The primary purpose of this study was to assess and compare the prevalence of DS intake between athletes of various performance levels in individual and team sports. Moreover, a secondary goal of the study was to investigate the reasons of supplementation and the sources of information regarding supplements.

METHODS

Participants

The study population comprised of a total of 2845 participants (males: 2013, females: 832), between the ages of 11 and 44 years old (mean age: 21.4 ± 4.8 years). From the total subject pool, 1783 participants were Greek athletes of various performance levels from across a spectrum of different individual and team sports, and 62 participants did not compete in any sport. All athletes were recruited during the competition season. Prior to participation in the study, all individuals completed a consent form approved by the Ethics Committee of the University of Athens. The study was approved by the Institution Review Board of the University of Athens, Department of Physical Education and Sport Science.

Participants were required to have no health, musculoskeletal problems or injuries due to competition. Athletes that were under any medical treatment, or were planning to stop training or competing in the following six months were excluded from the study.

Participants were firstly categorized based on sport and secondly based on individual or team sport participation. In order to assess the athletes’ performance level and its effect on DS intake, they were classified in five different performance level groups based on winning or not at least one medal in provincial, national, international or Olympic games: No medal, Provincial, National, International and Olympic Group. Athletes were also categorized based on participation or not in the National Team of their sport. Finally, in order to control for the effect of the athletes’ training volume on DS intake, athletes were categorized in three different groups: high training (HT: ≥ 5 days per week), moderate training (MT: ≥ 3 days/week) and low training volume (LT: 1-2 days per week).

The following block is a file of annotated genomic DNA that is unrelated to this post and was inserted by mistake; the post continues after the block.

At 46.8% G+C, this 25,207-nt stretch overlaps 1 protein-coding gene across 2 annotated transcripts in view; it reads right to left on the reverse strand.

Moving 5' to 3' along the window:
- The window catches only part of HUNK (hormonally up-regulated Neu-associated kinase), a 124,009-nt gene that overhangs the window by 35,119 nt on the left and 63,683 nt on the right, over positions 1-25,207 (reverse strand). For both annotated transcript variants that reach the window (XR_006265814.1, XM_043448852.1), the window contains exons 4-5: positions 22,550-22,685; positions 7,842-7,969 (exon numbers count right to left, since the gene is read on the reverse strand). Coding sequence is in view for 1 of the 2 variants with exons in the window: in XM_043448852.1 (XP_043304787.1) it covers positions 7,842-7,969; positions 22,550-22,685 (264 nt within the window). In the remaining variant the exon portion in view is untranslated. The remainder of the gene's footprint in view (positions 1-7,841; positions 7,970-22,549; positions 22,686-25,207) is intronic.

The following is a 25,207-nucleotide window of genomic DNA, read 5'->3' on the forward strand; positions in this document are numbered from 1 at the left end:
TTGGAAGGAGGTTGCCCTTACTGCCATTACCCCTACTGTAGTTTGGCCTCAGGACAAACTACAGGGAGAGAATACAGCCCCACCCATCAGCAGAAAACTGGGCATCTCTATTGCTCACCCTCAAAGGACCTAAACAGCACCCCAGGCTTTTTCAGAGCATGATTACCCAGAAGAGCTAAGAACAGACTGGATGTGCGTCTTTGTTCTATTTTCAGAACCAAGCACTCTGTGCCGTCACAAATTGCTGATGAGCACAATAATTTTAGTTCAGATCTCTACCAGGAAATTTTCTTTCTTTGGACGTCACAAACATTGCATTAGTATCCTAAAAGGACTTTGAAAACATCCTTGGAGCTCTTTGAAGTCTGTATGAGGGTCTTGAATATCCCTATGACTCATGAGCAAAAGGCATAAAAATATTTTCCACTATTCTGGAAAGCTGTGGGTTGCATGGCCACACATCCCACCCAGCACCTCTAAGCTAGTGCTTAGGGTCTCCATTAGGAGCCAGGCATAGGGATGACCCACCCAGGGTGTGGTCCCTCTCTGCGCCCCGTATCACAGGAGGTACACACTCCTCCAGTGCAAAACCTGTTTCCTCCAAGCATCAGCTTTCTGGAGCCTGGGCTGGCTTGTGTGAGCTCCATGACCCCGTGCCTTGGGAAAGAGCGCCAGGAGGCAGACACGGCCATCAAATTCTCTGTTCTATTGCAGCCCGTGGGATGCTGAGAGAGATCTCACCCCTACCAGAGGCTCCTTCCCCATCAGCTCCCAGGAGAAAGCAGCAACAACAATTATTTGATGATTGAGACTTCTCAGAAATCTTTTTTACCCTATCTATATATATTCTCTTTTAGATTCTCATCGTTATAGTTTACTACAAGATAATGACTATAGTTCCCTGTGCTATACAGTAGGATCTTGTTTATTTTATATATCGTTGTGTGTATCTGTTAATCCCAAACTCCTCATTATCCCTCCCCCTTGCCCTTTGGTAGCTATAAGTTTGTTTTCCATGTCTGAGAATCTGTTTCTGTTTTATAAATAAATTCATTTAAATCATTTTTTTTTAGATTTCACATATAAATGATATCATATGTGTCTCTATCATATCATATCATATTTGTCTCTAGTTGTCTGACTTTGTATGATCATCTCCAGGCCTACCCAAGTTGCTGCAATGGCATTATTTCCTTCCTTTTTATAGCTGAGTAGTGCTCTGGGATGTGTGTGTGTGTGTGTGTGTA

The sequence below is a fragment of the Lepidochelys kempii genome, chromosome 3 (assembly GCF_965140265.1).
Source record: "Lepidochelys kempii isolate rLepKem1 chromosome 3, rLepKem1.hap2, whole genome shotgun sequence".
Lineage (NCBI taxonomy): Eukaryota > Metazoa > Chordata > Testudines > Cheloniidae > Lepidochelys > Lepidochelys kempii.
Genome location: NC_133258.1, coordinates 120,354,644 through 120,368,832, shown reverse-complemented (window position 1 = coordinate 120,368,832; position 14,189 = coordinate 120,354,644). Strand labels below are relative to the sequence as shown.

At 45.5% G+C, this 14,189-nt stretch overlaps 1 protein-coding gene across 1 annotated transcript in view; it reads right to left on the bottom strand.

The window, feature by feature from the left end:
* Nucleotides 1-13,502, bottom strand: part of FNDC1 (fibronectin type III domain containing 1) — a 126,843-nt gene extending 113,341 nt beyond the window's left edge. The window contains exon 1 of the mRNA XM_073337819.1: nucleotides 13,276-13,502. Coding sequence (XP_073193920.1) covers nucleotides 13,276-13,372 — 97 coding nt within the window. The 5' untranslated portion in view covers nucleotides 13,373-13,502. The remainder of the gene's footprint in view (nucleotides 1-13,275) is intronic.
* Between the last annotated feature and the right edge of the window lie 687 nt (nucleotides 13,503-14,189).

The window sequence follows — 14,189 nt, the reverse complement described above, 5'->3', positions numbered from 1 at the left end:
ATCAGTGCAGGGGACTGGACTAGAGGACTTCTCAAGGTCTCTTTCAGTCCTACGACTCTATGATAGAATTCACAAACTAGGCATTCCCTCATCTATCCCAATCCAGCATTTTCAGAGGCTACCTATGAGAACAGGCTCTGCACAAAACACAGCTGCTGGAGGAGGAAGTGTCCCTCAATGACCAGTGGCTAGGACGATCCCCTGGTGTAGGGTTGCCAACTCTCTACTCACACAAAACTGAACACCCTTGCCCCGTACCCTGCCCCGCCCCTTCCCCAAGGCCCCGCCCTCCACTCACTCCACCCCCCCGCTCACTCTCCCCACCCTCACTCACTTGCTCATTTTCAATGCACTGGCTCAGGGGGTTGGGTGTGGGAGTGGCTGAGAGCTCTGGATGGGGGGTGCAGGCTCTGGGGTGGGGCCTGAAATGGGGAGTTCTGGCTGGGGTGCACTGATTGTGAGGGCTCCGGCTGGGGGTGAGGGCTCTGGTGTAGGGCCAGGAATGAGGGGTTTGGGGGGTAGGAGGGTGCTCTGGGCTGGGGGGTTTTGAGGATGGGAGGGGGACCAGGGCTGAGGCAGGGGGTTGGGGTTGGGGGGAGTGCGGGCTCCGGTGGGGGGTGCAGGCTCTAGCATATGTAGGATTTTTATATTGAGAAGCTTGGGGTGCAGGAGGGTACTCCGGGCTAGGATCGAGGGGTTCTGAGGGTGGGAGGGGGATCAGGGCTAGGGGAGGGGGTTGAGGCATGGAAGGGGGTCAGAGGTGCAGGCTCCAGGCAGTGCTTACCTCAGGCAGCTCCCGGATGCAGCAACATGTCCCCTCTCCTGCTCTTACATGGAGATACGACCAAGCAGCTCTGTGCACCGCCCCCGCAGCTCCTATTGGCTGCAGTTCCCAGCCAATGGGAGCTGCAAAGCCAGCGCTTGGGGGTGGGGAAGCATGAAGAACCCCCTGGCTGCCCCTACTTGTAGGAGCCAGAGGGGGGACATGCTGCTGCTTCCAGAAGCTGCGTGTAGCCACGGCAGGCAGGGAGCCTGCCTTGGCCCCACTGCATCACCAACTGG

Questionnaire design

A 3-page questionnaire was developed in order to assess the participants’ intake of DS. The questionnaire was designed and reviewed by health and sport nutrition professionals and researchers at the University of Athens. The questionnaire was answered anonymously and by recall. All questionnaires were collected from September to December of 2011. Athletes were asked to report the DS intake consumed at anytime within the last one month. DS were defined as caffeine, amino acids and protein preparations, carbohydrate preparations, essential fatty acid preparations, creatine, vitamins, minerals, metabolites or concentrates. In addition, athletes were required to list supplements that they could not classify. The questionnaire also included questions on years of training, duration and frequency of training and performance level, as well as questions on reasons/ motives for supplementation, advice and sources of supplementation information and place of purchase. To test the understandability and applicability of the questionnaire, a pilot version was given to undergraduate students of the University of Athens, Department of Physical Education and Sport Science before the questionnaire was distributed to the participants of the study.

Statistical analysis